Brother X hasn’t really weighed in on the issue, but I’m pretty sure that he’s rooting for the landlord to evict me.  I know that his biggest fear in life is that I will die before him, and that he will have to be the one to go through all my stuff, and I have a lot of stuff.  He says that he will rent a dumpster and put a chute in my window and just dump all my stuff down the chute without even looking at it, and I believe him.

That’s no way to treat a legend.

So, I better pack what I want to keep carefully, and choose wisely.

The key to the problem is first to know where you are going.

Back in the 1980’s, I used to teach a computer class at the Albert Merrill School in Manhattan.  I taught the first two weeks of school.  Basically, it was an orientation and a preview class for people thinking about taking a computer course.  If they decided to drop out in the first two weeks, their money would be completely refunded.  I had the highest retention rate, so I taught the first two weeks and reeled in all the fish, that the other teachers would teach.

I would go to soup kitchens and food pantries and pick up stuff to serve as refreshments.  On the first day of school, I would always write a quotation from the Ancient Chinese philosopher Lao Tzu that read, “The journey of a thousand miles begins with a single step.”

What do I want to take with me to begin my next journey?  What’s my first step?

In addition to the musical instrument, I have a few computers, that I’d want to take wherever I go.  Throw in my DVD player/boom box, books, and some clothes.  I know I would have to get rid of a lot of my outdated clothes.  I have a few hundred t-shirts.  Can I get that number down to just my 20 favorite t-shirts?  Maybe.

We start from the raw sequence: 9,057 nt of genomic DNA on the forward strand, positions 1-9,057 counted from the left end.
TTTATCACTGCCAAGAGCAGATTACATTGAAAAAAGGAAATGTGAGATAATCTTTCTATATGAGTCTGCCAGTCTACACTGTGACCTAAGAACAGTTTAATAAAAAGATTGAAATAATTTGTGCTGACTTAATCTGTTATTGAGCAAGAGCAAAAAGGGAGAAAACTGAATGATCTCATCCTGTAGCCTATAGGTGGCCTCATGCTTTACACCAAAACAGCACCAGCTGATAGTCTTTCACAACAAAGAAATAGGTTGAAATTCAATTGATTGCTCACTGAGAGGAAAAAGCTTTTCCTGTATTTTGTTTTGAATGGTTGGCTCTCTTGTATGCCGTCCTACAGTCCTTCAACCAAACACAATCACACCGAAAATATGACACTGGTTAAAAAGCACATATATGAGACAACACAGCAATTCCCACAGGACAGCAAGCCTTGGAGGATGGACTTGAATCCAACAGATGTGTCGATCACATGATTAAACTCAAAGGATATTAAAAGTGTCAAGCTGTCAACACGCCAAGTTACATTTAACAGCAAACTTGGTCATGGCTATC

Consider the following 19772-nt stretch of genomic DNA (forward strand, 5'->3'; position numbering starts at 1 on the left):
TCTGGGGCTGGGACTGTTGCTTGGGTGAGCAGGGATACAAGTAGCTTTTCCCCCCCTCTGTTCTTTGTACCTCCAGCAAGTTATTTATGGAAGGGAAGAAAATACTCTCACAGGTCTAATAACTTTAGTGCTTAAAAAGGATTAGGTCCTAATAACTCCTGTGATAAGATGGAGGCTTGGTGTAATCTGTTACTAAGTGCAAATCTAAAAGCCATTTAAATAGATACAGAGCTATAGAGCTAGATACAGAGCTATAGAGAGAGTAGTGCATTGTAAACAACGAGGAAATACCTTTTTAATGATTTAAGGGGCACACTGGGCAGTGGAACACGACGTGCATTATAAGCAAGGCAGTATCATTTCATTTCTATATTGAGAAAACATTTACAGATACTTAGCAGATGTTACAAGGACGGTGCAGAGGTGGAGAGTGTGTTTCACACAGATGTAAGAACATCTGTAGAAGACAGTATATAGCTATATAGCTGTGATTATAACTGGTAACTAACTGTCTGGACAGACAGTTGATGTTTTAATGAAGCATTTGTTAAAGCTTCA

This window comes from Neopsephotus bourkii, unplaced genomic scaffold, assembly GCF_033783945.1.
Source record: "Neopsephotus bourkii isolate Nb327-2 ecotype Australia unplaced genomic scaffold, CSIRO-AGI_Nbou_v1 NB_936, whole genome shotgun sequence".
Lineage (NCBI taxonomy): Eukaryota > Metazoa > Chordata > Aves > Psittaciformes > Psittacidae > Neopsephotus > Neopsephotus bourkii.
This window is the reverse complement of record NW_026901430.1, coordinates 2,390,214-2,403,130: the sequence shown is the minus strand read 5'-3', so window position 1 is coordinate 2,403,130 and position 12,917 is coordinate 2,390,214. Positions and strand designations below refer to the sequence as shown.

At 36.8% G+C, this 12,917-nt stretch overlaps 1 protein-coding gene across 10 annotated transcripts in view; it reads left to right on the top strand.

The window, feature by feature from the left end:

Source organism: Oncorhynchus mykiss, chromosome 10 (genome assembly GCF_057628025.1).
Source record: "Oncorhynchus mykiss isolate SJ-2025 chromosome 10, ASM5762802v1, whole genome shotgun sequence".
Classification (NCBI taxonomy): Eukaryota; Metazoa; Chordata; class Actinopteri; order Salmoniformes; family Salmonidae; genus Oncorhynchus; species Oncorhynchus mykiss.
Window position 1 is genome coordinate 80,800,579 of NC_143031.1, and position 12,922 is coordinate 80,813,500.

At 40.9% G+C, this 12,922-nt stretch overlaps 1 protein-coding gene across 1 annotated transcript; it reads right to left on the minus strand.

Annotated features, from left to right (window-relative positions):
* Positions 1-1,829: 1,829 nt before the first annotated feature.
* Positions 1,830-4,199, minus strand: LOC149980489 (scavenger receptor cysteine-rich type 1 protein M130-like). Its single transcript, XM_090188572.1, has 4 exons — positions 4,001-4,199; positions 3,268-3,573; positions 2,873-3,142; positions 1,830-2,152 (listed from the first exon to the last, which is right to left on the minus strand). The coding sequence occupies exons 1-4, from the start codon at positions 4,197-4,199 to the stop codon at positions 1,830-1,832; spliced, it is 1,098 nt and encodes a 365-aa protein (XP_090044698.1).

What about Knick-Knacks?  I don’t think I need to pack the wooden duck decoys I take to the ballpark when the Stormers are playing the Long Island Ducks.  But there are memories attached to all the knick knacks I have.  Solution:  Capture the memories with a picture and kick them to the curb.

Well, not really kick.  More like gently nudge to the curb.  I’m thinking of putting a table in front of the building and having a free yard sale.  Maybe I can also have people sign a petition.  Maybe it could be a petition to Mayor Sorace for better treatment of 73-year old Navy veterans who are being evicted by heartless landlords.  I could put up signs.  Street theatre.  That could be fun.  Sign the petition get a free knick knack (or t-shirt).